A pro-al Qaeda group responsible for a previous armed assault on the U.S. Consulate in Benghazi is the chief suspect in Tuesday's attack that killed Chris Stevens, the U.S. ambassador to Libya, sources tracking militant Islamist groups in eastern Libya say.
Readers shared their thoughts and theories about connections to al Qaeda, and talked about their views on what should be done about the attack.
CNN's sources note that the attack followed a call from al Qaeda leader Ayman al-Zawahiri for revenge for the death in June of a senior Libyan member of the terror group Abu Yahya al-Libi. Several commenters on this particular article were eager to see action taken.
JohnRJohnson: "I think, with that phone call, al-Zawahiri has just increased the likelihood that he will soon be vaporized by a missile from out of the blue. Al Qaeda declared war on the United States back in 1998. Since then, I've heard no declarations of peace coming from any of the al Qaeda leadership; therefore they should continue to expect our ongoing efforts to eliminate them from the face of the Earth. Al-Zawahiri is a mental case who gave up being a healer to become a murderer of innocent people. His time will come soon enough."
justice786: "As an American Muslim, I agree with you. Al Qaeda needs to be terminated."
WWWYKI: "Does anybody think trying to make peace with a culture that murders their own daughters in a public setting for the audacity of getting raped is even possible?"
One commenter said they are from Libya and are upset about what happened to Stevens. FULL POST
Before he became U.S. ambassador to Libya, J. Christopher Stevens warned in a 2008 diplomatic cable of jihadist sentiment growing not far from Benghazi.
Stevens, who became ambassador to Libya this year, was killed this week in an attack that U.S. sources tell CNN was planned by a pro-al Qaeda group of extremists. While it is not definitively clear whether this group, or what group specifically, is behind the attack, it's clear that Stevens expressed concern about a radical movement fomenting in the port city of Derna.
In his 2008 missive Stevens, who at the time was U.S. deputy chief of mission in the North African nation, wrote about that "one Libyan interlocutor likened young men in Derna to Bruce Willis' character in the action picture "Die Hard", who stubbornly refused to die quietly."
There is "frustration at the inability of eastern Libyans to effectively challenge" Moammar Gadhafi's regime, Stevens wrote.
That and "a concerted ideological campaign by returned Libyan fighters from earlier conflicts, have played important roles in Derna's development as a wellspring of Libyan foreign fighters in Iraq."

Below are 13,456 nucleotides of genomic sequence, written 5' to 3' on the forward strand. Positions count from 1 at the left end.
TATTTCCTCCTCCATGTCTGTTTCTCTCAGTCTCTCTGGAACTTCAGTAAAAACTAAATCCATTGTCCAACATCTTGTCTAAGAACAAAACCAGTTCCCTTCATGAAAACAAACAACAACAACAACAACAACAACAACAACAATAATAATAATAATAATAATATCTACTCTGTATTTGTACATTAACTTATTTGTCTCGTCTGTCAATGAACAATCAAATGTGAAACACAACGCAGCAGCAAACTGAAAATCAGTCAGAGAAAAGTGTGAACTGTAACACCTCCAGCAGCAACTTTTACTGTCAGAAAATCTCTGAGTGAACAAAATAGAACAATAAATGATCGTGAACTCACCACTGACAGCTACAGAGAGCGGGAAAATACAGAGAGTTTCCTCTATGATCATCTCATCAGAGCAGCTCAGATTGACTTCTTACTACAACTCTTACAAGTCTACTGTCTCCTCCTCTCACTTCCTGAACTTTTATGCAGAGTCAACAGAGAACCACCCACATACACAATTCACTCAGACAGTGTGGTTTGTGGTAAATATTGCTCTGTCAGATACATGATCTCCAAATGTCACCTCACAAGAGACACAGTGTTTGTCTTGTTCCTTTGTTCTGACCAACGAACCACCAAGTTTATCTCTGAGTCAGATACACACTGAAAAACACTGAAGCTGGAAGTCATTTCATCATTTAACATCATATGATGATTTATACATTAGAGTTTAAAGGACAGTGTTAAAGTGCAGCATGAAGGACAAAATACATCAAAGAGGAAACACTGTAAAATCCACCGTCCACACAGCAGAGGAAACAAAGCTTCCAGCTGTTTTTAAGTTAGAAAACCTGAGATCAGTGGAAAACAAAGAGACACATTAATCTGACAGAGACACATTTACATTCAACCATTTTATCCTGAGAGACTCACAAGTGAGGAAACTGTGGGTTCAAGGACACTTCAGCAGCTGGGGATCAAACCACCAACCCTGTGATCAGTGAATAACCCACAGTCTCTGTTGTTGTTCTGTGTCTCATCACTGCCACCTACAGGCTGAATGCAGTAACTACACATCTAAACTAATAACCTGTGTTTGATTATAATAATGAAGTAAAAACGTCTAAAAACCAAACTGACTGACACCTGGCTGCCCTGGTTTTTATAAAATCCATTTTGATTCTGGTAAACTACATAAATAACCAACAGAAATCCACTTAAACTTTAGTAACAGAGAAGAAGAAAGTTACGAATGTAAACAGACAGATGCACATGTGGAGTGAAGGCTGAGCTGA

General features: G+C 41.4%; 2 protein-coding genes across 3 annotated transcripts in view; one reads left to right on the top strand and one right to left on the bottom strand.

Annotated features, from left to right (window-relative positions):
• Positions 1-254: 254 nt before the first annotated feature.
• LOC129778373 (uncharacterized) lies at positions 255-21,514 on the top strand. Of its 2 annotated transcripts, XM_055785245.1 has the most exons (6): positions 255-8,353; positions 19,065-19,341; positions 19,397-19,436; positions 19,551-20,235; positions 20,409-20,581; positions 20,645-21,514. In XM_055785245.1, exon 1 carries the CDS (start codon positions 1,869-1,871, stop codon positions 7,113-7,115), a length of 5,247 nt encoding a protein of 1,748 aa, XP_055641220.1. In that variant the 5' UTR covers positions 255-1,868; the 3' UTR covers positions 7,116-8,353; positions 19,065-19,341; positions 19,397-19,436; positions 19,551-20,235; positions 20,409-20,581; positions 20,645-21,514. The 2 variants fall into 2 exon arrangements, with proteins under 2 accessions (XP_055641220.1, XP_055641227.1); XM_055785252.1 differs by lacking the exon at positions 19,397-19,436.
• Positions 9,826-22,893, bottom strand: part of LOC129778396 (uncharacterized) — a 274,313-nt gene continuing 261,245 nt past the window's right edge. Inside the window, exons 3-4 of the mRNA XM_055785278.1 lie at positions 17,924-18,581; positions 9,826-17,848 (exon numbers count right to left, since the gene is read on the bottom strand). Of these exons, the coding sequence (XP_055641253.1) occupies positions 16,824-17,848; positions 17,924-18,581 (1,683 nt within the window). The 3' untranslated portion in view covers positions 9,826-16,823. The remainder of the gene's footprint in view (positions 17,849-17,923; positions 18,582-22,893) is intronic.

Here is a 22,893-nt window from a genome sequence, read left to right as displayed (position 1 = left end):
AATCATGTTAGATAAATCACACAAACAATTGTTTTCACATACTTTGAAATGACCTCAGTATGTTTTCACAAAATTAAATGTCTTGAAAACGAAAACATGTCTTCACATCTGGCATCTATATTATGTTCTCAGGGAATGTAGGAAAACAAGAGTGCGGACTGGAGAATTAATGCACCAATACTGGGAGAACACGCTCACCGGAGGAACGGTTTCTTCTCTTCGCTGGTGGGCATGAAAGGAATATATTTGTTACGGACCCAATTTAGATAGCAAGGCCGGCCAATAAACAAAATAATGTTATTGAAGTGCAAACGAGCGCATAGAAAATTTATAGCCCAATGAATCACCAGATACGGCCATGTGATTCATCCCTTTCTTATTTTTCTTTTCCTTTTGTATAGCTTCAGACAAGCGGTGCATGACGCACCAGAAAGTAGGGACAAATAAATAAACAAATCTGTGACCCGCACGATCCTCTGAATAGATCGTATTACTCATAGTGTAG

"Other factors include a dearth of social outlets for young people, local pride in Derna's history as a locus of fierce opposition to occupation, economic disenfranchisement among the town's young men. Depictions on satellite television of events in Iraq and Palestine fuel the widespread view that resistance to coalition forces is justified and necessary," Stevens wrote.
Stevens describes Derna: "The lower-middle class neighborhood, comprising poured concrete homes crowded along largely unpaved streets, sits on a hill overlooking the town ... A number of residents were on the streets; however, they were visibly more wary and less friendly than in other Libyan towns."
Editor's Note: Ambassador J. Christopher Stevens and three others were killed at the U.S. Consulate in Benghazi. This story is continuing to develop. Follow along below for our continued coverage of the attacks, reaction and what impact it will have. For coverage in Arabic, please visit CNN Arabic.
[Updated at 5:36 p.m. ET] U.S. Sen. John McCain, R-Arizona, referring to last year's revolt of Libyans against Moammar Gadhafi, said on the Senate floor Wednesday that Libyans "rose up last year to free themselves from exactly the kinds of murderers and terrorists who killed our American citizens yesterday in Benghazi."
"Their enemies are our enemies," McCain said.
[Updated at 4:38 p.m. ET] In 2008, Stevens – who then was the deputy chief of the U.S. mission in Libya – warned in a diplomatic cable about jihadist sentiment growing not far from Benghazi, CNN's Ashley Fantz reports.
[Updated at 4:28 p.m. ET] A statement released on the behalf of the 80 cast and crew members of "Innocence of Muslims," a film that reportedly prompted Tuesday protests at the U.S. Embassy in Cairo and the U.S. Consulate in Benghazi, indicates that they are not happy with the film and were misled by the producer.
"The entire cast and crew are extremely upset and feel taken advantage of by the producer. We are 100% not behind this film and were grossly misled about its intent and purpose," the statement says. "We are shocked by the drastic re-writes of the script and lies that were told to all involved. We are deeply saddened by the tragedies that have occurred."
As this post has previously noted, U.S. officials speaking on condition of anonymity say they believe the attack that killed four Americans in Benghazi was planned before the protests and was not prompted by the film, and that the attackers perhaps used the protest as a diversion. (See 2:48 p.m. update.)
[Updated at 4:16 p.m. ET] A U.S. official has said that there was no clear stream of intelligence that indicated the Benghazi attack was coming, CNN's Suzanne Kelly reports.
[Updated at 3:16 p.m. ET] Pakistan's foreign ministry has issued a statement condemning the film that reportedly sparked Tuesday protests outside the U.S. Embassy in Cairo and perhaps the U.S. Consulate in Benghazi. As this post has previously noted, U.S. officials speaking on condition of anonymity say they believe the attack that killed four Americans in Benghazi was not prompted by the film. (See 2:48 p.m. update.)
Here's the Pakistani statement on the film, which it says maligns "the revered and pious personality of Prophet Muhammad (PBUH)":